USA flag logo/image

An Official Website of the United States Government

Demand Driven Healthcare Scheduling using Flexible Shifts and Monte-Carlo…

Award Information

Department of Health and Human Services
Award ID:
Program Year/Program:
2010 / SBIR
Agency Tracking Number:
Solicitation Year:
Solicitation Topic Code:
Solicitation Number:
Small Business Information
View profile »
Woman-Owned: No
Minority-Owned: No
HUBZone-Owned: No
Phase 2
Fiscal Year: 2010
Title: Demand Driven Healthcare Scheduling using Flexible Shifts and Monte-Carlo Simulat
Agency: HHS
Contract: 2R44NR011129-02
Award Amount: $551,839.00


DESCRIPTION (provided by applicant): The shortage of nurses and medical technologists is accelerating. Shortages can be reduced by scheduling staff to precisely meet the hour-by-hour demand for medical service. Think of bank teller scheduling, where more s taff are scheduled at peak demand. Current attempts to schedule to demand are relatively primitive: a small number of quantized fixed shifts, for example: 7am-3pm, 10am-6pm, 3pm-11pm, 7am-7pm, 7pm-7am, etc. is allowed. The pre-determined fixed shifts are r igid input parameters for the scheduling process and workers are assigned to the shifts. In this innovation, fixed shifts are replaced with flexible shift parameters; specifically, a range of start times and shift durations that are harmonious with worker lifestyles. These parameters become elastic inputs for the scheduling algorithm. The actual shift assigned to a worker on any particular day is computed with the objective to have just enough workers to meet the hour-by-hour demand. Phase I research succes sfully determined the efficacy of worker-friendly, flexible shift scheduling and found savings of 4 percent are possible. Four percent can cut the current worker shortfall significantly and corresponds to annual savings of 3.5 billion in healthcare costs. Despite many scientific studies of flexible shift scheduling, there is a dearth of practical commercial applications primarily due to the complexity of technologies employed in the research. In Phase II, a simple but powerful technology, Monte-Carlo simul ation, will be employed. The hypothesis is that a Monte-Carlo simulation can be developed that uses worker-friendly, flexible shift parameters to precisely meet the hour-by-hour demand for medical service. The Specific Aim is to find an objective function that quantifies the goal of meeting hour-by-hour demand and a set of shift perturbations for the Monte-Carlo process to use during the simulation. The commercialized product will be a new module for DOCS Scheduler, Acme Express Inc.'s healthcare staff sche duling software that is already in the marketplace. The current DOCS Scheduler was designed for salaried (physicians) staff and uses fixed shifts. Using flexible shifts is an entirely different innovation and focuses on shift workers like nurses and medica l technicians. A new module that saves 4 percent in healthcare staffing costs will be a market-changing, competitive advantage for Acme Express, Inc. PUBLIC HEALTH RELEVANCE: An ageing population with increasing lifespan, coupled with healthcare wor ker retirements and high turnover, is exacerbating the shortage of healthcare workers. The USA nurse shortage of 200,000 workers in 2008 is estimated to be 1,000,000 by 2014, with similar estimates for medical technologists. Phase I found that healthcare w orker shortage can be reduced by 4 percent and healthcare worker morale improved by using flexible shifts that are harmonious with worker lifestyles to schedule staff precisely according to demand for medical service. In Phase II, Acme Express, Inc. will e mploy a simple but powerful technology, Monte-Carlo Simulation, to automatically build the staff schedule, minimize periods of overstaffing, and significantly reduce healthcare labor costs.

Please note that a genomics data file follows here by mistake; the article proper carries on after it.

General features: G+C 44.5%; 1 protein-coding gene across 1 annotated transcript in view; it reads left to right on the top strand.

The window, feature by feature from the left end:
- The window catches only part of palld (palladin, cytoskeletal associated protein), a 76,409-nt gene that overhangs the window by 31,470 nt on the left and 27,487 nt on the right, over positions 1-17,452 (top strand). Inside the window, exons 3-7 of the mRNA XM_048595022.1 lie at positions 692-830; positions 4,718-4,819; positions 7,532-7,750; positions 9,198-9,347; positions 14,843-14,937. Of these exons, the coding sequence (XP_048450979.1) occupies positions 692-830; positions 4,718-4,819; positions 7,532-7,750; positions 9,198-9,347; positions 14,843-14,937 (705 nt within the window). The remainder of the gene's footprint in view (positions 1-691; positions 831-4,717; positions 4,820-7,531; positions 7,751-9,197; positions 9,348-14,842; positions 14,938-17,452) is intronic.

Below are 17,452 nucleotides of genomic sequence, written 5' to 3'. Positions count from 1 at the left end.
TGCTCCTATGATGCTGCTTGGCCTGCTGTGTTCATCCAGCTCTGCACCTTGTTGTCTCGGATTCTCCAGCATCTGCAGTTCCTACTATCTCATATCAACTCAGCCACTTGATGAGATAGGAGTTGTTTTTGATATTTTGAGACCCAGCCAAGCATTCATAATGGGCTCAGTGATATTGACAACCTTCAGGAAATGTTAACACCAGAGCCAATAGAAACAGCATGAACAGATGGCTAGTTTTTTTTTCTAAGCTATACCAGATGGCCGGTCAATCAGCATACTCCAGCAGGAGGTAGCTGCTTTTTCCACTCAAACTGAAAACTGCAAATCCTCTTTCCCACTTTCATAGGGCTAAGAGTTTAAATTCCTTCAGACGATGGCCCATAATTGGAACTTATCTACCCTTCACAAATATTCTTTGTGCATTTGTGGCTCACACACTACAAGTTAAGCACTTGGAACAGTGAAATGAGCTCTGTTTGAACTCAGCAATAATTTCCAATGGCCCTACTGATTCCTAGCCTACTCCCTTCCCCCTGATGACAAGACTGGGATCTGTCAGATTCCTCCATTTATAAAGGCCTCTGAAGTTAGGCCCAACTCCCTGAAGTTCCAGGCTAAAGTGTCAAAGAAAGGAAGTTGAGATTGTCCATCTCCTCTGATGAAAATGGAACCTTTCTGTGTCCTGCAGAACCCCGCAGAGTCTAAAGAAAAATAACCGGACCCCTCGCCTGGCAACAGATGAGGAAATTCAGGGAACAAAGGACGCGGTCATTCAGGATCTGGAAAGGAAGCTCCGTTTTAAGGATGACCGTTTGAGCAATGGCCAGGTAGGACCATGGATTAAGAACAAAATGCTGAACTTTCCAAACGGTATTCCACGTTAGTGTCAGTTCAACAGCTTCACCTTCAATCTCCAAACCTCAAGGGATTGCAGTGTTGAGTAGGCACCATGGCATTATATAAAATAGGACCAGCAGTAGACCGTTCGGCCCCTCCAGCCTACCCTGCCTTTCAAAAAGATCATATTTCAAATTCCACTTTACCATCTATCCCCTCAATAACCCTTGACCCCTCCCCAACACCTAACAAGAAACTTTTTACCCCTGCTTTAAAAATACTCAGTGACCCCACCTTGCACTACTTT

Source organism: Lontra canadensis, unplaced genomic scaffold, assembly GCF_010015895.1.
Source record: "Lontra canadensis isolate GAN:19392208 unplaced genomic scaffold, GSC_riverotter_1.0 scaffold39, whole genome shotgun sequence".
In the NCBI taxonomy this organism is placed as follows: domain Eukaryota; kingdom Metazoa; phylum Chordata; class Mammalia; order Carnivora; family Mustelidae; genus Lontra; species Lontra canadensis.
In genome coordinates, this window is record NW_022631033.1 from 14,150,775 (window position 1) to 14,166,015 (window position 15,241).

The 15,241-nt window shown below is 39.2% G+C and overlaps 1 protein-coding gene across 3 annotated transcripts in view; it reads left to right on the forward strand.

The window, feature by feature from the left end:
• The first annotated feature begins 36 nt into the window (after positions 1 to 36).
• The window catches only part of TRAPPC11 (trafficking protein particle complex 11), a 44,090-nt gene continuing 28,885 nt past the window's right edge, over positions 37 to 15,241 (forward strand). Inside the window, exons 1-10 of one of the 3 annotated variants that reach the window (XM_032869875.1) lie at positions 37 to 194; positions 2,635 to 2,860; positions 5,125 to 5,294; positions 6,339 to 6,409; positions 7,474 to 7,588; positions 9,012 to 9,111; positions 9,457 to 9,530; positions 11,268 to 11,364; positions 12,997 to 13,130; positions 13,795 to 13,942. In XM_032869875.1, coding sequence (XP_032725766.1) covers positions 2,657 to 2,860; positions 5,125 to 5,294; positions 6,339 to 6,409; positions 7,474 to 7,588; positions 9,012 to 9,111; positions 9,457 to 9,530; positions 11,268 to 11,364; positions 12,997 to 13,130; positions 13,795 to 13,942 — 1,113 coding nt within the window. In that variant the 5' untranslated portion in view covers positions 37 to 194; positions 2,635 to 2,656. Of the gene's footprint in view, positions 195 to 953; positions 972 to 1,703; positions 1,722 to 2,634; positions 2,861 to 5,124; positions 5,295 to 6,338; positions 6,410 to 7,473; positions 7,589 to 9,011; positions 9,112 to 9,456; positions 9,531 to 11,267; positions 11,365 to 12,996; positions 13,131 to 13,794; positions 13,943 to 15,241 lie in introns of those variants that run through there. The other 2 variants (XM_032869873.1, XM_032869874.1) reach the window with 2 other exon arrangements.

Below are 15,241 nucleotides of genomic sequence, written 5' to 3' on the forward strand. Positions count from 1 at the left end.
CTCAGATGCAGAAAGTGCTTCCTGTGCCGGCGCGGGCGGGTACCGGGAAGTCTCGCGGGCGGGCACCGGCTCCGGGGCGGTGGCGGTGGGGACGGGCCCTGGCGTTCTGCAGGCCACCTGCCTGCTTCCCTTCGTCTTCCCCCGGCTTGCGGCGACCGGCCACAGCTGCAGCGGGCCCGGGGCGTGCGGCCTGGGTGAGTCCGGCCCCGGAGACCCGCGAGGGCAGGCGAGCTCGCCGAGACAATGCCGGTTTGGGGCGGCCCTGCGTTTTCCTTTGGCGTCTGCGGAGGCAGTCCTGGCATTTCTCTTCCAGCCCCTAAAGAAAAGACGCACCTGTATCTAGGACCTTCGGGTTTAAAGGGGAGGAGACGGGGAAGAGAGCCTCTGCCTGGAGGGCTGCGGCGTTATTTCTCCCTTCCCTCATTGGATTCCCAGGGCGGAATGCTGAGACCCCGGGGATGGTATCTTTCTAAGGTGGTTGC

Principal Investigator:

Don S. Scipione

Business Contact:

Don Scipione
Small Business Information at Submission:


EIN/Tax ID: 134166430
Number of Employees: N/A
Woman-Owned: No
Minority-Owned: No
HUBZone-Owned: No